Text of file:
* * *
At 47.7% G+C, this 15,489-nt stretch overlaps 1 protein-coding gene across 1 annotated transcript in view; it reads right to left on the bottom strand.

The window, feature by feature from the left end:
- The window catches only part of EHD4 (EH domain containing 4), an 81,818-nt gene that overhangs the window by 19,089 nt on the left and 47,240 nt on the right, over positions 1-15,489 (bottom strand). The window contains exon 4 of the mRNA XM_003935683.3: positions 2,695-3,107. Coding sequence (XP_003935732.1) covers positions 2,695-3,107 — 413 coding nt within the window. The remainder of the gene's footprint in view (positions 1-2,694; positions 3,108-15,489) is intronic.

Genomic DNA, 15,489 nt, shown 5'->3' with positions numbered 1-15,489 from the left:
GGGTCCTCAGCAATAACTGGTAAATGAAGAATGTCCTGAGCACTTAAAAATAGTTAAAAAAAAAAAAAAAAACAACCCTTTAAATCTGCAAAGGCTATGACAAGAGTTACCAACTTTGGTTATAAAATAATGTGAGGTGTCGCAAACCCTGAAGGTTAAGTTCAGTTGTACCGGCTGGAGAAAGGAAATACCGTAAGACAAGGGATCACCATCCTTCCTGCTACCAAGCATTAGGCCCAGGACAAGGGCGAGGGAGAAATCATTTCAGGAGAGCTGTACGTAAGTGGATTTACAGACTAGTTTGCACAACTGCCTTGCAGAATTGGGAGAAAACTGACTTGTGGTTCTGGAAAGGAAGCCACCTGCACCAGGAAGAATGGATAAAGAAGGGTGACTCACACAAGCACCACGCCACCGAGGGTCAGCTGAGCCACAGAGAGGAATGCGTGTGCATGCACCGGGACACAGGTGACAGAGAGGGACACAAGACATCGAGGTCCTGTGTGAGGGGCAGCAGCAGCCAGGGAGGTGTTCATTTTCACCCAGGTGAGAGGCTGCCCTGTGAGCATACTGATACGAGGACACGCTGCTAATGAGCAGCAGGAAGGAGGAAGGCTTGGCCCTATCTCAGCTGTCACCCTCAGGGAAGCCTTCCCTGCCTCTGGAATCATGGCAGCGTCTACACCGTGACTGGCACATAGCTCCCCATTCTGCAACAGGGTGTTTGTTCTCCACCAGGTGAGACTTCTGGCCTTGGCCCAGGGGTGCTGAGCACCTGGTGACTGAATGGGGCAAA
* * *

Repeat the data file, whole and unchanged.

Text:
At 47.7% G+C, this 15,489-nt stretch overlaps 1 protein-coding gene across 1 annotated transcript in view; it reads right to left on the bottom strand.

The window, feature by feature from the left end:
- The window catches only part of EHD4 (EH domain containing 4), an 81,818-nt gene that overhangs the window by 19,089 nt on the left and 47,240 nt on the right, over positions 1-15,489 (bottom strand). The window contains exon 4 of the mRNA XM_003935683.3: positions 2,695-3,107. Coding sequence (XP_003935732.1) covers positions 2,695-3,107 — 413 coding nt within the window. The remainder of the gene's footprint in view (positions 1-2,694; positions 3,108-15,489) is intronic.

Genomic DNA, 15,489 nt, shown 5'->3' with positions numbered 1-15,489 from the left:
GGGTCCTCAGCAATAACTGGTAAATGAAGAATGTCCTGAGCACTTAAAAATAGTTAAAAAAAAAAAAAAAAACAACCCTTTAAATCTGCAAAGGCTATGACAAGAGTTACCAACTTTGGTTATAAAATAATGTGAGGTGTCGCAAACCCTGAAGGTTAAGTTCAGTTGTACCGGCTGGAGAAAGGAAATACCGTAAGACAAGGGATCACCATCCTTCCTGCTACCAAGCATTAGGCCCAGGACAAGGGCGAGGGAGAAATCATTTCAGGAGAGCTGTACGTAAGTGGATTTACAGACTAGTTTGCACAACTGCCTTGCAGAATTGGGAGAAAACTGACTTGTGGTTCTGGAAAGGAAGCCACCTGCACCAGGAAGAATGGATAAAGAAGGGTGACTCACACAAGCACCACGCCACCGAGGGTCAGCTGAGCCACAGAGAGGAATGCGTGTGCATGCACCGGGACACAGGTGACAGAGAGGGACACAAGACATCGAGGTCCTGTGTGAGGGGCAGCAGCAGCCAGGGAGGTGTTCATTTTCACCCAGGTGAGAGGCTGCCCTGTGAGCATACTGATACGAGGACACGCTGCTAATGAGCAGCAGGAAGGAGGAAGGCTTGGCCCTATCTCAGCTGTCACCCTCAGGGAAGCCTTCCCTGCCTCTGGAATCATGGCAGCGTCTACACCGTGACTGGCACATAGCTCCCCATTCTGCAACAGGGTGTTTGTTCTCCACCAGGTGAGACTTCTGGCCTTGGCCCAGGGGTGCTGAGCACCTGGTGACTGAATGGGGCAAA